This week "B" finally got on the court. Using the lesson he learned last week, he made sure he was joining the proper walk-in group. After two hours of playing B was hooked! Pickleball has sucked him in and he was immediately a fan. He hit some good shots, some bad realized pretty quickly that he couldn't step on the court and dominate. In fact, he realized he was stepping, running, shuffling, back pedaling and cutting in the wrong pair of shoes. Before leaving the house that morning, B had thrown on his running shoes. The same ones he works out in and thought they'd work just fine. He was wrong. An hour in to his first session and his calf and heel began to ache.
One of the fastest ways to ruin your day and leave the court, for good, is to wear the wrong pair of shoes. Proper court shoes are a must. Some of the most common injuries that occur most frequently can be prevented by wearing good indoor/outdoor court shoes. B learned this quickly.
Before his next day of playing pickleball, B read about The Best Pickleball Shoes for 2017. He selected the Men's Gel Rocket 7. He got a great pair of court shoes that he can use for indoor or outdoor play for under $50! That's a great deal and more importantly, he kept himself out of harms way.
B immediately noticed an improvement from his new court shoes when it came to his lateral movement. He was able to cut left and right a lot better than in his running shoes. His lateral shuffling improved and he felt more secure. No more tender calf and achilles pain! Aside from a good paddle, wearing proper court shoes are a must. If you're looking to avoid common pickleball injuries, buying court shoes should be the first thing you do.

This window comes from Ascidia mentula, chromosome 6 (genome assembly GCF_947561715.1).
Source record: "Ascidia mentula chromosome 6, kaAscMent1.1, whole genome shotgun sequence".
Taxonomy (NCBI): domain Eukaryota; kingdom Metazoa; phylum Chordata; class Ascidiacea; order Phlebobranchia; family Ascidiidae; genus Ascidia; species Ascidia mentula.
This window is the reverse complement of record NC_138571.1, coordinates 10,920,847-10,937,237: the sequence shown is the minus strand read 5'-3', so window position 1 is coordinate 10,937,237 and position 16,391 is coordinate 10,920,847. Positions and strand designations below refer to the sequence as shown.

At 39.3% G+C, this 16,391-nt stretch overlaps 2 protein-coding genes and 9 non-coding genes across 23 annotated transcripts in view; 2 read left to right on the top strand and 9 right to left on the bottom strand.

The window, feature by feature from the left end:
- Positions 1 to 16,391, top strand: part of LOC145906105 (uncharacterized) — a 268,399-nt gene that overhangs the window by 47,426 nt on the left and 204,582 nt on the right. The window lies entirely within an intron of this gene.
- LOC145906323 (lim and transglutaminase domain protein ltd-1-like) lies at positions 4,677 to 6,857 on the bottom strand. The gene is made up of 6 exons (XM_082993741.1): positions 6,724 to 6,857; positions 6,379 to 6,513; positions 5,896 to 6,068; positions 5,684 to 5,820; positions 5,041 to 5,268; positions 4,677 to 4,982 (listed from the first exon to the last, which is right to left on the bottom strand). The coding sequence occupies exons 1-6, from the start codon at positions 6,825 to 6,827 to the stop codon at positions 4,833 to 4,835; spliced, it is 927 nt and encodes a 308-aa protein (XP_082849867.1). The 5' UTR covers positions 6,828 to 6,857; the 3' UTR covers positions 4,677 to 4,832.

Lesson #2 - Wearing proper court shoes will keep you from falling victim to debilitating injuries common to pickleball.
Week of March 1st
B began playing this month, March 2017, so he literally is brand new to the sport of pickleball. He would see people playing at his local YMCA and always wondered if he'd enjoy it. His local YMCA has two categories of play - a walk-in group and a more advanced group. This brings us to first lesson "B" learned as he began his pickleball journey.
"B" decided on a whim that he'd skip his daily workout and finally take a stab at pickleball. He'd seen many groups playing on the courts below the jogging track and spontaneously, "B" decided today was the day. Without a pickleball paddle, without proper shoes and without a care in the world, he walked in, sat down and waited his turn. A few minutes passed by and he realized he should grab a paddle. Without knowing how to choose a paddle, he selected a vintage wooden paddle from the "free to use anytime because they're wooden and we don't care if you break them" rack the YMCA provides as a courtesy to it's members.
He had his paddle and he had his game face on, all he needed now was to wait his turn. Well, 10 minutes turned into 30 min and he was still sitting on the bench feeling like an outcast. That's when he learned his first pickleball lesson. One of the younger players kindly walked over and inquired who "B" was and how he could help him. B introduced himself and told his new pickleball buddy he was here to play. Well, dominate actually. To B's surprise, the group he'd been watching was not the normal walk-in crowd he'd seen the day before. This was an invite only group of 4.0 and 5.0 players. Oooops!
Lesson #1 - Always inquire about the group you're about to join. There are walk-in groups for all skill levels, and then there are more advanced groups that tend to be invite only and rent the gym space for a period of time. Know which is which before you sit down. :-)